What is Level II?
What is Level II?
Many beginners among traders are asking the question what is the Level II, why does everybody talk about it and what is it for. This article will help to completely understand these issues.
In order to figure out what is Level II, first of all, it is necessary to understand the U.S. exchange infrastructure. Each stock has listing on one particular exchange. For the share it is so-called primary market, or that market, where the company undertakes the IPO. For the opportunity to trade on exchange each company pays the annual fee. Historically, the company’s stocks were traded not only on the primary market, but also in other places. In 19th century stock trading took place not only on the exchange, but also in such regional centers as Boston, Philadelphia, Chicago. Nowadays nothing has changed and many stocks are traded on regional exchanges along with the primary market. In the late 90s along with the computer networks development the Electronic Communication Networks (ECN) start to appear. At the moment one ticker can be simultaneously traded on NYSE, regional exchanges and ECN. There is no common place in the USA for the shares float. In order to receive guaranteed execution at the best prices the NBBO rule has been introduced. No matter where you send the order, this rule guarantees the execution at the best prices.
Now let’s look at the Level I quotes. First of all, Level I is the best price for buying and selling with a limited orders size at these prices as well as price and size of the last transaction. Besides, the Level I feed consists the information about opening price on a current day, the highest price on a current day and the lowest price on a current day. Level I quotes can be translated into different windows – from the marketmaker window to the watch list window.
And now let’s talk about the Level II quotes. What is the Level II? It providers a deeper view. In Level II we can see not only the best bid and best ask with a size of orders at these prices, but also the deeper price levels with orders sizes. Roughly speaking, the Level II is a market depth. But unlike the classical order book the Level II shows not aggregated orders for each price level, orders for each price levels for each exchange and ECN.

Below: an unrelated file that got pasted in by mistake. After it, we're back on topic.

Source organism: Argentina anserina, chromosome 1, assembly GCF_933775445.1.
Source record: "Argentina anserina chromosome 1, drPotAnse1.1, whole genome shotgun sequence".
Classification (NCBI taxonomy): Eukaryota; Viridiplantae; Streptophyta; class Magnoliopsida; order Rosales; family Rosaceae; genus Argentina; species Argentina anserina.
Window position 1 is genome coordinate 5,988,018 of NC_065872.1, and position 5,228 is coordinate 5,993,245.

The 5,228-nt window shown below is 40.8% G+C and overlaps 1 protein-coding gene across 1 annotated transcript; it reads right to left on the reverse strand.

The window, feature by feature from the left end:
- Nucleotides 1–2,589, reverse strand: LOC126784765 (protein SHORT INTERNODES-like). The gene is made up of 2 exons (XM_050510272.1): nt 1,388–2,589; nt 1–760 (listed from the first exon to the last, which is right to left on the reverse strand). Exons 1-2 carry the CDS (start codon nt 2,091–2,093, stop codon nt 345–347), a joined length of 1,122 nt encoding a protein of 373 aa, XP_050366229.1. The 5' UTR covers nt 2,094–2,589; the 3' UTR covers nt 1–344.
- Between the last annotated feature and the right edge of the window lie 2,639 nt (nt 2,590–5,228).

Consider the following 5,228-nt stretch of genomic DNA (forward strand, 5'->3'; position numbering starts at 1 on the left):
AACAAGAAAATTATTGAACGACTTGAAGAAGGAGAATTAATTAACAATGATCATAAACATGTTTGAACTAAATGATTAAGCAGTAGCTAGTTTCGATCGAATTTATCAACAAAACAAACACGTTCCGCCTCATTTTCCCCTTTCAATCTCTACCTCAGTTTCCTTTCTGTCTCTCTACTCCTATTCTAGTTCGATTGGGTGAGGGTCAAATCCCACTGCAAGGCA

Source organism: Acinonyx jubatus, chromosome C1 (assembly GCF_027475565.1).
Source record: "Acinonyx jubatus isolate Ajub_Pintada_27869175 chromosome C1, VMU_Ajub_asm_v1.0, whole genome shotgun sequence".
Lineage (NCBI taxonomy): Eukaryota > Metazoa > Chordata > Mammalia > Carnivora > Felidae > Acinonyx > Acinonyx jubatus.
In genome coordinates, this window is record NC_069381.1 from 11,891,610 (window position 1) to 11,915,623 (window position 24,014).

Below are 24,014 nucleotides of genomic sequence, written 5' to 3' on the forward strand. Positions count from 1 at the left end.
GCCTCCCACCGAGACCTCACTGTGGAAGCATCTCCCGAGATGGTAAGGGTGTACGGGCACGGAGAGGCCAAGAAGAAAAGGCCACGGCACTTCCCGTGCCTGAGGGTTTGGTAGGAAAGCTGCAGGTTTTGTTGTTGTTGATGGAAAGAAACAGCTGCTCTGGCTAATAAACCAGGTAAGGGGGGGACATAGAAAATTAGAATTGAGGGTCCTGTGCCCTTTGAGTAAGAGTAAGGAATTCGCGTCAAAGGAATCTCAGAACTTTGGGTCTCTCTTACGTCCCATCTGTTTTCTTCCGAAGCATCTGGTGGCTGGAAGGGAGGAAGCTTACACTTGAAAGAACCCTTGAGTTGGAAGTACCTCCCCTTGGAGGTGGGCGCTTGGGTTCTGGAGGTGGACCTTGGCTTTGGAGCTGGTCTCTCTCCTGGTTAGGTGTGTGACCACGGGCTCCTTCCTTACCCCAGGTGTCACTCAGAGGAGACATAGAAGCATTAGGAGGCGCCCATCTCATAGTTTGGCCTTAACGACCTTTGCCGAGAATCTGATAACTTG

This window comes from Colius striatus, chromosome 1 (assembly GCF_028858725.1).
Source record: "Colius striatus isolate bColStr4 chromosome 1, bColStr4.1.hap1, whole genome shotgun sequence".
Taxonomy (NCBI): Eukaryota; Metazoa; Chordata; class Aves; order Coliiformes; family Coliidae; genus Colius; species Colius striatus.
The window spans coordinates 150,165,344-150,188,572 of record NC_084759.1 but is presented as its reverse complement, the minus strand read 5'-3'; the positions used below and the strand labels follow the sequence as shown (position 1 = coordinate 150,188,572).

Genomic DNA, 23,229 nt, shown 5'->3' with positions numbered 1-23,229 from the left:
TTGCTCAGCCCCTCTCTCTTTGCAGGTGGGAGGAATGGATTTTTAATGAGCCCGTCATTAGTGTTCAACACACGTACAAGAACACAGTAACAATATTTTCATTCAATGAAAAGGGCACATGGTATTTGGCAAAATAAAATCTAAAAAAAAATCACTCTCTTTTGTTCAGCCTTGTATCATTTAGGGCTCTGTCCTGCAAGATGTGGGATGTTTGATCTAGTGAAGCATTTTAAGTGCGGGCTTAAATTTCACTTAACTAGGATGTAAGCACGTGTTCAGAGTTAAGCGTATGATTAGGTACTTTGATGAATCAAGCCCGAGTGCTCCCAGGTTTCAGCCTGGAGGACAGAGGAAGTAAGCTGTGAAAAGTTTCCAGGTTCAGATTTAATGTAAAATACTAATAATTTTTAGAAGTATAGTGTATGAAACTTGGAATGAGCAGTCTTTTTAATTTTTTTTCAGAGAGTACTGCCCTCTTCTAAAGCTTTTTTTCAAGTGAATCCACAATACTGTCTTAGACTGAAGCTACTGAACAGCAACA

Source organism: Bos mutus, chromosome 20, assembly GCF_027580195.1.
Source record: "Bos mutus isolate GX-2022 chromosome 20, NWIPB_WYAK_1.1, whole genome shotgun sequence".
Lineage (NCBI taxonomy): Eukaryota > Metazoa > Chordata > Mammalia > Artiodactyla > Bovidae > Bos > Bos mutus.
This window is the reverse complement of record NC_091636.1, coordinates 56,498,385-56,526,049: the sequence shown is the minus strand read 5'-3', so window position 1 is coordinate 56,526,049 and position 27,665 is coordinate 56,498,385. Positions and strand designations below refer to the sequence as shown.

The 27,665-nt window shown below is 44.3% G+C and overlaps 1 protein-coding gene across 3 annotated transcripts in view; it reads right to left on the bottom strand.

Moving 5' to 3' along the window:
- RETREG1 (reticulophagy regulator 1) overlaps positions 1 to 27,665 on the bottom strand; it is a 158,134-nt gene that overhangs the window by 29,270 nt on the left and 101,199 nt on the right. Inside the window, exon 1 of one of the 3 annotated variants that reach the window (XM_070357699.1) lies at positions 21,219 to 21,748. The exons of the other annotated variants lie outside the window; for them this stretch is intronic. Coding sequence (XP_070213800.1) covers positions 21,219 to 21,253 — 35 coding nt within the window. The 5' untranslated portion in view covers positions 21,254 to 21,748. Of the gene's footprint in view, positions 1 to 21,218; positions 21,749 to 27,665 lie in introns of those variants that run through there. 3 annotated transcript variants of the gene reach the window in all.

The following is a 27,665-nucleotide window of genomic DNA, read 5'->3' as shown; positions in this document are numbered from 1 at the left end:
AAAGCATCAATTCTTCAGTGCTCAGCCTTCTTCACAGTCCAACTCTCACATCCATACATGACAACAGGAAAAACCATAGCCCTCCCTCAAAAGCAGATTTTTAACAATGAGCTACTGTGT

Many of you probably faced such phrases as full Level II, incomplete Level II, Open book, ECN book. And again there are many questions arise.
Full Level II means deep quotes from all exchanges and ECNs, such as ARCA, BATS, Direct EDGE, NSDQ, FLOW, etc.
Usually when people say “incomplete” Level II, it is assumed that there are deep quotes, but not all trading platforms are displayed. For example, there is a depth of only ARCA and BATS without other trading platforms. Each electronic trading platform has its own Level II – this is an Order Book of a particular stock at this electronic trading platform (the so-called ECN book or NYSE Open book, if we are talking about deep quotes with the NYSE stock exchange). BUT! Do not mix up Open book and Level II. Full Level II includes Open book quotes and quotes of other ECN. Quotes feeds with description you can find below. Depending on the connected feeds, depth of Level II will be different.
• nyse level1 quote, high, low, open, NYSE stocks chart
• nyse openbook NYSE limit orders book
• nyse amex level1 quote, high, low, open, AMEX stocks chart
• nyse arca otc/utp ARCA limit orders book for NASDAQ stocks
• nyse arca book tape a/b &etf ARCA limit orders book for NYSE and ETF stocks
• nasdaq level 1 quote, high, low, open, NASDAQ stocks chart
• nasdaq total+openview Level II for NASDAQ stocks
• direct Edge book limit orders book for EDGA и EDGX
• bats book limit orders book for BATS
In different terminals quotes are connected differently. For example, in terminal Fusion each quote feed connected and paid separately, and in terminal Takion all quotes are included in monthly fee.